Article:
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Jacques Demy's Lola
Jacques Demy's Lola
Actors: Anouk Aimée, Marc Michel, Jacques Harden, Alan Scott, Elina Labourdette
Director: Jacques Demy
Genres: Indie & Art House, Drama
NR     2003     1hr 30min

The innovations of the French New Wave were many, but one was the uncorking of sheer joy: joy in youth, joy in rule-breaking, joy in cinema. No film of the era is more blissful than Jacques Demy's Lola, a bittersweet ode ...  more »


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Movie Details

Actors: Anouk Aimée, Marc Michel, Jacques Harden, Alan Scott, Elina Labourdette
Director: Jacques Demy
Creators: Raoul Coutard, Jacques Demy, Anne-Marie Cotret, Monique Teisseire, Carlo Ponti, Georges de Beauregard
Genres: Indie & Art House, Drama
Sub-Genres: Indie & Art House, Love & Romance
Studio: Fox Lorber
Format: DVD - Black and White,Widescreen,Anamorphic - Subtitled
DVD Release Date: 12/09/2003
Original Release Date: 10/14/1962
Theatrical Release Date: 10/14/1962
Release Year: 2003
Run Time: 1hr 30min
Screens: Black and White,Widescreen,Anamorphic
Number of Discs: 1
SwapaDVD Credits: 1
Total Copies: 0
Members Wishing: 5
MPAA Rating: NR (Not Rated)
Languages: French
Subtitles: English

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Movie Reviews

If you love "The Umbrellas of Cherbourg", ...
(4 out of 5 stars)

"If you love "The Umbrellas of Cherbourg", then you must get "Lola". "Lola" is a good film on its own. However, seeing Lola will enrich your love of "The Umbrellas of Cherbourg". That's because you would better understand Roland Cassard (played by Marc Michel), the rich man who married the girl played by Catherine Deneuve in "The Umbrellas". (See also the first review posted here by a viewer from NJ which is very informative)."
The Predecessor to "Umbrellas of Cherbourg"
L. Blatt | Maplewood, NJ United States | 12/14/2001
(4 out of 5 stars)

"Ever see Jacques Demy's lovely "Umbrellas of Cherbourg"? This is the film he made BEFORE Umbrellas - and the central character is Roland Cassard, the second man in Umbrellas. "Lola" stands by itself as a lovely introduction to Demy's world - boy meets girl, boy loses girl to her first love, boy goes off to smuggle diamonds (and reappears in Umbrellas as a diamond merchant). Very much worth seeing if you enjoy Umbrellas, and it could give you a new perspective on that excellent movie."
Wonderfully Romantic, Beautiful Anouk Aimee
Gabriel Oak | Middletown, CT USA | 03/20/2004
(4 out of 5 stars)

"Jacques Demy had a special way of viewing the world. He loved women and he was an incurable romantic. This delicate movie about a melancholy, gorgeoous woman in Nantes, France, who "dances" with sailors to earn a living while pining after her true love is a bittersweet poetic ode to the romantic in all of us. Anouk Aimee who was stunning years later in A Man and a Woman gave one of her best performances in this film, with a charming music score by Michel Legrand (and themes that would reappear in The Umbrellas of Cherbourg). Lola was recently restored so it looks very good on this DVD but I wish they hadn't used yellow subtitles--very distracting--which is why I didn't give the film five stars."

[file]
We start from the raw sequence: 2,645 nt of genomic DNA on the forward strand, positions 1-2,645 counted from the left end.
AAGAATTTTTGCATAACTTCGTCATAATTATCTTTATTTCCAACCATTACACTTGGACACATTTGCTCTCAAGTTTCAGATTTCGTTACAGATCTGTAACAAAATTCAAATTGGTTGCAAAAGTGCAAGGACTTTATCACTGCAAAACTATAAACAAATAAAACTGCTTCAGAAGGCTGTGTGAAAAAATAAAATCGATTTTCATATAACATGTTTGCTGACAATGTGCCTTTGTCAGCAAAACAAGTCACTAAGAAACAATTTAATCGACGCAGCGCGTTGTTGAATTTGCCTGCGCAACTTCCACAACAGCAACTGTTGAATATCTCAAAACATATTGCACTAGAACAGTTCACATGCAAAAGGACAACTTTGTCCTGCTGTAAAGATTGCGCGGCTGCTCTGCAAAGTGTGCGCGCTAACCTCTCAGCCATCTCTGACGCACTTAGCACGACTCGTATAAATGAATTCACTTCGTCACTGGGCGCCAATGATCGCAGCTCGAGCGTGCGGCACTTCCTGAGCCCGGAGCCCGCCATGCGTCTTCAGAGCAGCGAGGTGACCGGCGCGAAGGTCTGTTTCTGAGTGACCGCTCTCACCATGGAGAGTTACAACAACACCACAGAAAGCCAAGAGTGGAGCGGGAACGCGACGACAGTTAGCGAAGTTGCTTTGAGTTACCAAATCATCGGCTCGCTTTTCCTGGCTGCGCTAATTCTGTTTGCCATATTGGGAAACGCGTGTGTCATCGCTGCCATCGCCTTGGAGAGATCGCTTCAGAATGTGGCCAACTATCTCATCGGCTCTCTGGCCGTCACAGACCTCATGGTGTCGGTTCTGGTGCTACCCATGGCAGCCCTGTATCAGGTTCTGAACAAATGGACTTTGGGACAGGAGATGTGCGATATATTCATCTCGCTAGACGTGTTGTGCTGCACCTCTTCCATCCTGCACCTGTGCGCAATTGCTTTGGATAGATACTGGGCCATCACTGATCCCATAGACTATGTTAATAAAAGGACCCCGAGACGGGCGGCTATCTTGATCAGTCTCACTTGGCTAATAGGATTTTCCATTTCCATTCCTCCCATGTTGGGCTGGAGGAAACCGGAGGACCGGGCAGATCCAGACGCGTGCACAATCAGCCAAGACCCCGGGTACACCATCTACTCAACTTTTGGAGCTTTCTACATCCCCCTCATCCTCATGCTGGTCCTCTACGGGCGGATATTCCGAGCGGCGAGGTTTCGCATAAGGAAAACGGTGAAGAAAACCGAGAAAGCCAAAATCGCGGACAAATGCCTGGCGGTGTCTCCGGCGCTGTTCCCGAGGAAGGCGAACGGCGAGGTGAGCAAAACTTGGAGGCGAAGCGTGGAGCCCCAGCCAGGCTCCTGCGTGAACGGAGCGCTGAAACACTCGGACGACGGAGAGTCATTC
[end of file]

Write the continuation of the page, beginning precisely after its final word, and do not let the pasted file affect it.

Not a masterpiece but very likeable
Trevor Willsmer | London, England | 05/20/2007
(4 out of 5 stars)

"Originally conceived as a Technicolor musical but shot on the cheap (so cheap they couldn't even afford a sound crew), Jacques Demy's Lola isn't exactly the masterpiece critics claimed back in 1960, but it is one of the more likable films of the French New Wave, largely because it's less concerned with scoring stylistic points and more interested in people. What's particularly refreshing is that Demy likes these people - all of them, without exception - and never judges them, and that generosity of spirit carries it a long way. Following the role coincidence plays in our lives through its characters whose paths and hearts cross, it staves off complete schmaltz with an awareness that one person's happy ending is often another's missed possibility of happiness: Demy may not be able to resist giving one character a Hollywood Happy Ending, but it does come at a price to another, while other characters lives are left unresolved. There are a few moments where Anouk Aimee's tart with a heart overdoes the Marilyn impersonations (an affectation of the character rather than the actress) and Allan Scott's English dialogue sounds like it's been dubbed by a German reading phonetically, but they're fairly fleeting irritants and there's more than enough elsewhere to make up for it, not least Raoul Coutard's lovingly shot black and white Scope photography of Nantes.

The 2.35:1 widescreen transfer transfer, taken from a restored version, is good but not outstanding (though with the budgetary limitation the filmmakers had in 1960, it's doubtful it could look much better). Aside from the original theatrical trailer it also includes an extract from the documentary The World of Jacques Demy about the making of the film, though for the section dealing with the forgotten US sequel, Model Shop, you'll have to buy the documentary (available separately) itself."